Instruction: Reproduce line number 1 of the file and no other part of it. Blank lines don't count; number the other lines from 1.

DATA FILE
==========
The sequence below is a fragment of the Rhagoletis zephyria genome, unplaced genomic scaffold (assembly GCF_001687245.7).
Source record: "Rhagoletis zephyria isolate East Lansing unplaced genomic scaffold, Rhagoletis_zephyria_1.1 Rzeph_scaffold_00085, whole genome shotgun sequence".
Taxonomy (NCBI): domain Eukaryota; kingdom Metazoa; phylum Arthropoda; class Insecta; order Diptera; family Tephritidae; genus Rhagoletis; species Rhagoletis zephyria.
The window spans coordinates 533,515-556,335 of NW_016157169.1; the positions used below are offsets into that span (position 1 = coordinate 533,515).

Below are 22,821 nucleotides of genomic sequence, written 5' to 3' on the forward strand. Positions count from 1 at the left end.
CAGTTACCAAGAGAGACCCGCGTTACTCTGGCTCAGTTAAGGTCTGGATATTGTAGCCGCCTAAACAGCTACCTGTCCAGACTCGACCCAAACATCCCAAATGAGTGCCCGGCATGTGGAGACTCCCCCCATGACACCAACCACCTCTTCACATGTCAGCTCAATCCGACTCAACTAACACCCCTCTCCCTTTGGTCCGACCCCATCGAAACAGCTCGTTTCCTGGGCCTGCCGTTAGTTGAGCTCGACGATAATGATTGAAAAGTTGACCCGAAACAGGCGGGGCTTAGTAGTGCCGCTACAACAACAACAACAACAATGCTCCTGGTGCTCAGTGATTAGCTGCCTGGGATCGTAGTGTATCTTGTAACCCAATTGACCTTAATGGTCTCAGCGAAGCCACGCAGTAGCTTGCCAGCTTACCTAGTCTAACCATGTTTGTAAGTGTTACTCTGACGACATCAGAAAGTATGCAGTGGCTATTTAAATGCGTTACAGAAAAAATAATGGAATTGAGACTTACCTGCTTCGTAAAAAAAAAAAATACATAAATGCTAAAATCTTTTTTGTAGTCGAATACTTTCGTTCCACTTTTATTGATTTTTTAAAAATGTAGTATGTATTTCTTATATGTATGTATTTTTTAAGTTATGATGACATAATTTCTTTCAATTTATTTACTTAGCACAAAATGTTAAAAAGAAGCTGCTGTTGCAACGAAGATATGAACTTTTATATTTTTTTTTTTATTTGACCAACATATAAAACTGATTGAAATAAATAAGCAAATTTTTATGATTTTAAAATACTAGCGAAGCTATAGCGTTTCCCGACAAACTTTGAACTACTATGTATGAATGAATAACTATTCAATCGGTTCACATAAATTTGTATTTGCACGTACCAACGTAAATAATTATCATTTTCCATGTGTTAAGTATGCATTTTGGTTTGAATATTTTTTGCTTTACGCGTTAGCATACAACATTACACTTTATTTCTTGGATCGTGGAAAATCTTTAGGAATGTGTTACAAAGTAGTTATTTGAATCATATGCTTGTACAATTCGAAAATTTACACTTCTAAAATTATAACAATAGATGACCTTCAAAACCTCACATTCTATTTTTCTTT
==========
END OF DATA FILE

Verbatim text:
The sequence below is a fragment of the Rhagoletis zephyria genome, unplaced genomic scaffold (assembly GCF_001687245.7).